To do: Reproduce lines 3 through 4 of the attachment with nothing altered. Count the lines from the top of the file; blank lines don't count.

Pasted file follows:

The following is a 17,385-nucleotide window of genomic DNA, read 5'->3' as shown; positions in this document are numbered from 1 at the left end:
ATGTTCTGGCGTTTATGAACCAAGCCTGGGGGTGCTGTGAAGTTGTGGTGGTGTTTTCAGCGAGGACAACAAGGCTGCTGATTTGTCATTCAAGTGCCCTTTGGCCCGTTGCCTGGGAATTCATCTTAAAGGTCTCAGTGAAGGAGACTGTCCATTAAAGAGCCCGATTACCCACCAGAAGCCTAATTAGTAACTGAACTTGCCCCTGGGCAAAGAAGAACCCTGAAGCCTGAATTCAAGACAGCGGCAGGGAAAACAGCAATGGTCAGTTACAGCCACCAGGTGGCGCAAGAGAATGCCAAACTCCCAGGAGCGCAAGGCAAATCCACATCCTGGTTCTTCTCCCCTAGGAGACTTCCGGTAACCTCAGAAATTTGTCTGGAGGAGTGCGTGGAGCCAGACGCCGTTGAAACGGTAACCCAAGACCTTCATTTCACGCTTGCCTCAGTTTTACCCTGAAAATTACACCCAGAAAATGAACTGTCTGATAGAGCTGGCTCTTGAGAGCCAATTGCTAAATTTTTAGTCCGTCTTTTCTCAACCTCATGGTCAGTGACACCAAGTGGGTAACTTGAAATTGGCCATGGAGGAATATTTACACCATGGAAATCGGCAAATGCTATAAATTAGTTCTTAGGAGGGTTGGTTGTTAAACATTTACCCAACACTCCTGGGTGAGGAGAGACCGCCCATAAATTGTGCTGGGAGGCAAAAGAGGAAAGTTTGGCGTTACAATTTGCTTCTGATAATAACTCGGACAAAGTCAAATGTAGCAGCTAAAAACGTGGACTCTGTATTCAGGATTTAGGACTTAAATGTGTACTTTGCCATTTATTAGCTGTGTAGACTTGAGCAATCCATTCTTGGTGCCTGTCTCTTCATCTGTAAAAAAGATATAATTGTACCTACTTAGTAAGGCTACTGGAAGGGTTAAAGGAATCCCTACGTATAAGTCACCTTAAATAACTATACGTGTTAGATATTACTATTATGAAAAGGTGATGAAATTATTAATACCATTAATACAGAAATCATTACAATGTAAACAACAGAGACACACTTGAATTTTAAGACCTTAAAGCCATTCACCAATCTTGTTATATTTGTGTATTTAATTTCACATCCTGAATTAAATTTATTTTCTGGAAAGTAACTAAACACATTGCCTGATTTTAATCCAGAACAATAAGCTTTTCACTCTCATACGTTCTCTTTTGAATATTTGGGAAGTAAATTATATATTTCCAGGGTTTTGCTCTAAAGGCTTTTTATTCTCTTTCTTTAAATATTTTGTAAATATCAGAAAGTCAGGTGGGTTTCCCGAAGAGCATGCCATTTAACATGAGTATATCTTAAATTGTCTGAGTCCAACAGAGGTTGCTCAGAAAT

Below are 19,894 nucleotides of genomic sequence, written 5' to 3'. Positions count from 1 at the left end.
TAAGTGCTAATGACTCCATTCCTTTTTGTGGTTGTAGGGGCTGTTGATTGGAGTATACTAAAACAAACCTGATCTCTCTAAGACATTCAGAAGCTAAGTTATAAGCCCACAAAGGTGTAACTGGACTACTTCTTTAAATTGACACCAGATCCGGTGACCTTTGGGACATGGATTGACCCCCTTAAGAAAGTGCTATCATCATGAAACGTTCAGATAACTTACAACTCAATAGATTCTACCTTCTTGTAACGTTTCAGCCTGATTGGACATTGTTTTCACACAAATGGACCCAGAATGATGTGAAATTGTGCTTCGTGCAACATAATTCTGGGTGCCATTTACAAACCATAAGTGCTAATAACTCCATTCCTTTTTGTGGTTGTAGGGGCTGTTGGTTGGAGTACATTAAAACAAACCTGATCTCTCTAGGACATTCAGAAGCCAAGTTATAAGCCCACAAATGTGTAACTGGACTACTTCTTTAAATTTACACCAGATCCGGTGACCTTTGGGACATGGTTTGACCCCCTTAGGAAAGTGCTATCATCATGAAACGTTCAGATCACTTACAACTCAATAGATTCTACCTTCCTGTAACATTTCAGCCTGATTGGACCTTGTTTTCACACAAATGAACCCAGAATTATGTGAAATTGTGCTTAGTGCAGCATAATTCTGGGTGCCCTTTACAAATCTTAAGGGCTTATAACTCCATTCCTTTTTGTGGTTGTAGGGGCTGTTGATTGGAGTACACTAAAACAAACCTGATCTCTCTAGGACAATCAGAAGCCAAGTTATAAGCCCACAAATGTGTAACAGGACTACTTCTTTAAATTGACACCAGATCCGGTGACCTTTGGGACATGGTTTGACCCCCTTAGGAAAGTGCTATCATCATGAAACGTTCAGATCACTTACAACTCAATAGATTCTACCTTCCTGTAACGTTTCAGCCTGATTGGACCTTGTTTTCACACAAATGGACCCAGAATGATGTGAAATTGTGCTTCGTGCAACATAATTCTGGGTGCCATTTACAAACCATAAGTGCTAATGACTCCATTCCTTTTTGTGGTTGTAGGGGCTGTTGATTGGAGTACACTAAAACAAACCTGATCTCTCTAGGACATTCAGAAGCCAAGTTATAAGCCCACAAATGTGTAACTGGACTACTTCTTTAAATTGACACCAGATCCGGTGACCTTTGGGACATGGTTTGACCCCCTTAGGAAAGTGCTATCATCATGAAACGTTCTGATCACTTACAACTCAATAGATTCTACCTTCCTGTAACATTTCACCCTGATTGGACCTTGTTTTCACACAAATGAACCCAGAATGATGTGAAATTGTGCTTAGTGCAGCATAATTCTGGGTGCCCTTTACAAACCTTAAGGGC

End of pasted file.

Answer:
Below are 19,894 nucleotides of genomic sequence, written 5' to 3'. Positions count from 1 at the left end.
TAAGTGCTAATGACTCCATTCCTTTTTGTGGTTGTAGGGGCTGTTGATTGGAGTATACTAAAACAAACCTGATCTCTCTAAGACATTCAGAAGCTAAGTTATAAGCCCACAAAGGTGTAACTGGACTACTTCTTTAAATTGACACCAGATCCGGTGACCTTTGGGACATGGATTGACCCCCTTAAGAAAGTGCTATCATCATGAAACGTTCAGATAACTTACAACTCAATAGATTCTACCTTCTTGTAACGTTTCAGCCTGATTGGACATTGTTTTCACACAAATGGACCCAGAATGATGTGAAATTGTGCTTCGTGCAACATAATTCTGGGTGCCATTTACAAACCATAAGTGCTAATAACTCCATTCCTTTTTGTGGTTGTAGGGGCTGTTGGTTGGAGTACATTAAAACAAACCTGATCTCTCTAGGACATTCAGAAGCCAAGTTATAAGCCCACAAATGTGTAACTGGACTACTTCTTTAAATTTACACCAGATCCGGTGACCTTTGGGACATGGTTTGACCCCCTTAGGAAAGTGCTATCATCATGAAACGTTCAGATCACTTACAACTCAATAGATTCTACCTTCCTGTAACATTTCAGCCTGATTGGACCTTGTTTTCACACAAATGAACCCAGAATTATGTGAAATTGTGCTTAGTGCAGCATAATTCTGGGTGCCCTTTACAAATCTTAAGGGCTTATAACTCCATTCCTTTTTGTGGTTGTAGGGGCTGTTGATTGGAGTACACTAAAACAAACCTGATCTCTCTAGGACAATCAGAAGCCAAGTTATAAGCCCACAAATGTGTAACAGGACTACTTCTTTAAATTGACACCAGATCCGGTGACCTTTGGGACATGGTTTGACCCCCTTAGGAAAGTGCTATCATCATGAAACGTTCAGATCACTTACAACTCAATAGATTCTACCTTCCTGTAACGTTTCAGCCTGATTGGACCTTGTTTTCACACAAATGGACCCAGAATGATGTGAAATTGTGCTTCGTGCAACATAATTCTGGGTGCCATTTACAAACCATAAGTGCTAATGACTCCATTCCTTTTTGTGGTTGTAGGGGCTGTTGATTGGAGTACACTAAAACAAACCTGATCTCTCTAGGACATTCAGAAGCCAAGTTATAAGCCCACAAATGTGTAACTGGACTACTTCTTTAAATTGACACCAGATCCGGTGACCTTTGGGACATGGTTTGACCCCCTTAGGAAAGTGCTATCATCATGAAACGTTCTGATCACTTACAACTCAATAGATTCTACCTTCCTGTAACATTTCACCCTGATTGGACCTTGTTTTCACACAAATGAACCCAGAATGATGTGAAATTGTGCTTAGTGCAGCATAATTCTGGGTGCCCTTTACAAACCTTAAGGGC